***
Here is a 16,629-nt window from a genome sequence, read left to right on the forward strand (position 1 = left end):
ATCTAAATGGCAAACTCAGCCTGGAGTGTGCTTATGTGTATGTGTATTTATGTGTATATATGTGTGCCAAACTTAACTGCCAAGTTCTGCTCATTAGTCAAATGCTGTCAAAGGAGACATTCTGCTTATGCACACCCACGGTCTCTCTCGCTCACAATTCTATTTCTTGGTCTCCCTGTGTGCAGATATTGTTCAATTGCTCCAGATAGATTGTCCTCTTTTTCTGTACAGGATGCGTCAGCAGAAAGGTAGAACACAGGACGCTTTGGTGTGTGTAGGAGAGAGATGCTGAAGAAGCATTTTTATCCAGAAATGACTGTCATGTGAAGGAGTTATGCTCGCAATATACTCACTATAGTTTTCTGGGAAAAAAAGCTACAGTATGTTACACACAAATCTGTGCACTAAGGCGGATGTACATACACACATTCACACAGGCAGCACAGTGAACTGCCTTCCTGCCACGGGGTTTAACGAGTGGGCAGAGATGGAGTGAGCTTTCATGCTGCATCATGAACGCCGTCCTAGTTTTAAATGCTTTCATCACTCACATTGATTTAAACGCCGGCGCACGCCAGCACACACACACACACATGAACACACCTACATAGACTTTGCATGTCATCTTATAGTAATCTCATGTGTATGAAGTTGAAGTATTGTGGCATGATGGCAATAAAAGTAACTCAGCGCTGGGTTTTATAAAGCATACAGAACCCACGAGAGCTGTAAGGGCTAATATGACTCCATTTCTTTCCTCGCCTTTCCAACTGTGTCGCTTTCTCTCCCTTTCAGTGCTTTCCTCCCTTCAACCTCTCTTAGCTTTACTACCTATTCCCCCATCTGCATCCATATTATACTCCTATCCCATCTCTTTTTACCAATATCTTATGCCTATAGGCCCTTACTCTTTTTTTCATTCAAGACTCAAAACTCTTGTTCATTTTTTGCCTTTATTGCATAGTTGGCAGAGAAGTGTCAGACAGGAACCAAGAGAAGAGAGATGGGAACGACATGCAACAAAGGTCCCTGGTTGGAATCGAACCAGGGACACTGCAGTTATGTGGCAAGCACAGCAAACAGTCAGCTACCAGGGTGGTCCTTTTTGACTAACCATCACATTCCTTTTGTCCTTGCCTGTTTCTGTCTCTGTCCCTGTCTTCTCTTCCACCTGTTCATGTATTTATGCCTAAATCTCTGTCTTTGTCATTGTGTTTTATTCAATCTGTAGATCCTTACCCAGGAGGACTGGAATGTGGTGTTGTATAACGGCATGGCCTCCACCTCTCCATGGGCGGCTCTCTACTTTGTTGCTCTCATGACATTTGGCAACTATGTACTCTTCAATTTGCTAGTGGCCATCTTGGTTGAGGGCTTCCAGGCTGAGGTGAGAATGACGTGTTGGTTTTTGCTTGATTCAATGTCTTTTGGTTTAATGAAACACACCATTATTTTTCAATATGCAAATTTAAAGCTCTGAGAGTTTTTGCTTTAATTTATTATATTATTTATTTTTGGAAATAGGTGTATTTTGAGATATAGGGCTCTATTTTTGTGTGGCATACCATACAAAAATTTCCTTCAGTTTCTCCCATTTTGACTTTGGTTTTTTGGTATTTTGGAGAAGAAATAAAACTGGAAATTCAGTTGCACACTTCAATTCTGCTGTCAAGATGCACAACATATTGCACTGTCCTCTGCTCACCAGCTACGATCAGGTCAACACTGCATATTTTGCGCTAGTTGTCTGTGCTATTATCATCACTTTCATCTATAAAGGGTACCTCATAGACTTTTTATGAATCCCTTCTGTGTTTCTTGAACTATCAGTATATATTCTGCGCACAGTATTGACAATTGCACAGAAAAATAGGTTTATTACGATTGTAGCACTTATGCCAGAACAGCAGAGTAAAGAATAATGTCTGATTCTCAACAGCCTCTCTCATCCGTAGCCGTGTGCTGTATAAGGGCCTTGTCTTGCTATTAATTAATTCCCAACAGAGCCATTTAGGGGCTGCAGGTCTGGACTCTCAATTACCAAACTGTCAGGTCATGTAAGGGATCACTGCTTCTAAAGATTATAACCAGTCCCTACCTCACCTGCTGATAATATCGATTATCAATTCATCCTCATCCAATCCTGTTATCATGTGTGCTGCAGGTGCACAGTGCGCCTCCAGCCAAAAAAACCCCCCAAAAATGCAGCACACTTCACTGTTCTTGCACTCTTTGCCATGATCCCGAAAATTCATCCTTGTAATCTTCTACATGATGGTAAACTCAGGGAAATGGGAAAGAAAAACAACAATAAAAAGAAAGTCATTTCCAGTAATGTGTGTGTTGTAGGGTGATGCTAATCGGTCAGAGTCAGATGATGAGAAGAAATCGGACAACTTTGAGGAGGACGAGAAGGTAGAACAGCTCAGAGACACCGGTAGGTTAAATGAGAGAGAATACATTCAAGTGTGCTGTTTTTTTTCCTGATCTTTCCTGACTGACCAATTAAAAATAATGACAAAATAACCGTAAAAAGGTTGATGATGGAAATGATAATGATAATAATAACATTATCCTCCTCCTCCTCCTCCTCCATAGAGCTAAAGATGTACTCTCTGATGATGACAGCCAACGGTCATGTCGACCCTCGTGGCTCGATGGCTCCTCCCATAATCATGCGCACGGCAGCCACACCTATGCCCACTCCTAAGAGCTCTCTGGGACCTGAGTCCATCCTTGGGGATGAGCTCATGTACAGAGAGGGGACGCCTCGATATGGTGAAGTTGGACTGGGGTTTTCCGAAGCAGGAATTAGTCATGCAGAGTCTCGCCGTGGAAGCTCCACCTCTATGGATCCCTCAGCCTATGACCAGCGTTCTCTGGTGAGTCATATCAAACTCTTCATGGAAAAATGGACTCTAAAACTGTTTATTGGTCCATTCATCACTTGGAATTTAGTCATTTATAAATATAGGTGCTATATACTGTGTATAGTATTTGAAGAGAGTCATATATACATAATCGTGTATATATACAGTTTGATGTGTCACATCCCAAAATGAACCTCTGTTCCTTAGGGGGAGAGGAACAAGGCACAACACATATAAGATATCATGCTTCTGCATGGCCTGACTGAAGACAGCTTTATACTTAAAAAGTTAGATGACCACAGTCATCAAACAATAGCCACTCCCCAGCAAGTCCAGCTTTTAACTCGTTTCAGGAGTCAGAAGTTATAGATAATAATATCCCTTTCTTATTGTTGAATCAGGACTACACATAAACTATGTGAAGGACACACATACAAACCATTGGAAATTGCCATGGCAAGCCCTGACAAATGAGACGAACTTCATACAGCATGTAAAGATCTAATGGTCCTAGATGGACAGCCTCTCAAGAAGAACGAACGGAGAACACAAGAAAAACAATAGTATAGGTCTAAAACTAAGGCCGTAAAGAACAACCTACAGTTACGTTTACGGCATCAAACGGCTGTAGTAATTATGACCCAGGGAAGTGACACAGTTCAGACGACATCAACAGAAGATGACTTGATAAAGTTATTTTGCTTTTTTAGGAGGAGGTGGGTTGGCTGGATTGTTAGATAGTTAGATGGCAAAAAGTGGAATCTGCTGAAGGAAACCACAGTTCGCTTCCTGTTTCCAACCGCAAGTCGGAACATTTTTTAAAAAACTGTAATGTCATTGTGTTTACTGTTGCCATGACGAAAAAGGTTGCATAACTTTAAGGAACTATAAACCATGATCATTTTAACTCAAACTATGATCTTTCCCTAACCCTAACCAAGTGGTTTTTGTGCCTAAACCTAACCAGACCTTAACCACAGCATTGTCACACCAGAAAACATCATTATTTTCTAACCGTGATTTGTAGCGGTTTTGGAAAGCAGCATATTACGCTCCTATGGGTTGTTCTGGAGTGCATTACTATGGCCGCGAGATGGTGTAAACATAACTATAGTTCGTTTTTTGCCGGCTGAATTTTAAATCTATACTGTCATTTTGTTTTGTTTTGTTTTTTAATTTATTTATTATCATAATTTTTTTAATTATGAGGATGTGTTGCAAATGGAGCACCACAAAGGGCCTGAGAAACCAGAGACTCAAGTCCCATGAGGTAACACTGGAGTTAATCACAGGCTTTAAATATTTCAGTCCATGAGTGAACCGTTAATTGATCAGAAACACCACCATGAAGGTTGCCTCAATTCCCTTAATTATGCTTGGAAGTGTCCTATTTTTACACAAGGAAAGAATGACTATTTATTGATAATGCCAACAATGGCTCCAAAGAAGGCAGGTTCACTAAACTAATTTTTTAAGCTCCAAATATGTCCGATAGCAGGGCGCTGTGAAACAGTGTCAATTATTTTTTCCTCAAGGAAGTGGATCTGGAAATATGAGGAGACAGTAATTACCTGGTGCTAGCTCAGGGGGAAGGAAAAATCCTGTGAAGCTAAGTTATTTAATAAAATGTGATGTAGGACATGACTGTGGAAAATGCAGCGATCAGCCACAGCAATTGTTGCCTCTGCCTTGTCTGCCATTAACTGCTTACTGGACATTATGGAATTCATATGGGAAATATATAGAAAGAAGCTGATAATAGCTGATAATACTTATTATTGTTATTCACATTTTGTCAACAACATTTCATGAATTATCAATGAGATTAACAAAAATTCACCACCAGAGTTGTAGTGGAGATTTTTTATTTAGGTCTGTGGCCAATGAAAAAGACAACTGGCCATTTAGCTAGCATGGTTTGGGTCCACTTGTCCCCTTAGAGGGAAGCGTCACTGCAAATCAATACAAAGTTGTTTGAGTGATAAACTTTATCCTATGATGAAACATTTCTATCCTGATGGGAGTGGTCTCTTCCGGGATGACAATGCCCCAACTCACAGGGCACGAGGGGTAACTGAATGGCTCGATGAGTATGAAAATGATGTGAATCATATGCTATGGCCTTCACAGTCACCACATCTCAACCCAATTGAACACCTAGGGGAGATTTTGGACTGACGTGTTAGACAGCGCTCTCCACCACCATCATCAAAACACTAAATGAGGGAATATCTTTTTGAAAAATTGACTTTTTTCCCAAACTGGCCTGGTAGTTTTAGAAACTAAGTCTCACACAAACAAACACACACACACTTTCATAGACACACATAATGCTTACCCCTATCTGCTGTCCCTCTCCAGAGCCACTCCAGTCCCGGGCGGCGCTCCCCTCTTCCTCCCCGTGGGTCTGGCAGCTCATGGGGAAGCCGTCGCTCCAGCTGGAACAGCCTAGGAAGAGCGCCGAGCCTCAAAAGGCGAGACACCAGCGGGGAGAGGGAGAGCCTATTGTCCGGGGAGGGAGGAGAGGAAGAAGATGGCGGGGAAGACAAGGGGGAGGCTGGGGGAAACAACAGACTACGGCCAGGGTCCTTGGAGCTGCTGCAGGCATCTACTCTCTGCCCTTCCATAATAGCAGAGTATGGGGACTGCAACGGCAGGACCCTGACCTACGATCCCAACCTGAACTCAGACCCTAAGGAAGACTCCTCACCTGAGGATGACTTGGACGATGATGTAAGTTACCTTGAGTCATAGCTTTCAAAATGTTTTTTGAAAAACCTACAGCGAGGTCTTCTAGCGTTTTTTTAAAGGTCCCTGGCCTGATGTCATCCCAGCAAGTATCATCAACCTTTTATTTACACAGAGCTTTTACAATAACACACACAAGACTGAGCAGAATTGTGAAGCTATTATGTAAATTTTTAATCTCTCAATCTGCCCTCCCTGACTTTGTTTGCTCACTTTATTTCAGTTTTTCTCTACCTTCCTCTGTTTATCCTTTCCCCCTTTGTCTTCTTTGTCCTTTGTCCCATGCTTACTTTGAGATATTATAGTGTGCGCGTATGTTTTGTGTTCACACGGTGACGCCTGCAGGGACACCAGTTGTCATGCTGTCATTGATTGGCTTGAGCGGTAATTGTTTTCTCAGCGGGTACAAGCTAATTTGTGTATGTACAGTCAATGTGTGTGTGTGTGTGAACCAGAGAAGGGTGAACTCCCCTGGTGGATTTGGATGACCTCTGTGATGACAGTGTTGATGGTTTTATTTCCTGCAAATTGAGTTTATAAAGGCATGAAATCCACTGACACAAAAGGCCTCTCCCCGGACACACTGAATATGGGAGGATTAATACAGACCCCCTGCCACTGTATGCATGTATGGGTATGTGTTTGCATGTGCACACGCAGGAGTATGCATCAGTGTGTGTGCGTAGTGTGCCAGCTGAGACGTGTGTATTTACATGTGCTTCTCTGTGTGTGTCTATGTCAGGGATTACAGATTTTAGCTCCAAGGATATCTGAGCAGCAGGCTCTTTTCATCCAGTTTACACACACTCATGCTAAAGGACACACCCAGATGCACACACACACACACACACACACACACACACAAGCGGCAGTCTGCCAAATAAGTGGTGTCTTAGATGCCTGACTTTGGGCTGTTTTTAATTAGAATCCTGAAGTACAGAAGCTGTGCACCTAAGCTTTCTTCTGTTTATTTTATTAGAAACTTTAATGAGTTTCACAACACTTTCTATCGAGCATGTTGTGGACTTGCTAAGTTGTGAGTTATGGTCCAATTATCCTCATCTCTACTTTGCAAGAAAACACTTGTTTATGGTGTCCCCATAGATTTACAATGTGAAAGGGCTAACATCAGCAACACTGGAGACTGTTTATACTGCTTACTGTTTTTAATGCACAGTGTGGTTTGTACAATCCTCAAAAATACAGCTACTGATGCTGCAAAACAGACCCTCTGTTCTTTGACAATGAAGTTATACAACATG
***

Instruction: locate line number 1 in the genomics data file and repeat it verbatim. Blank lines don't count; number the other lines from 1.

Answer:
Here is a 16,629-nt window from a genome sequence, read left to right on the forward strand (position 1 = left end):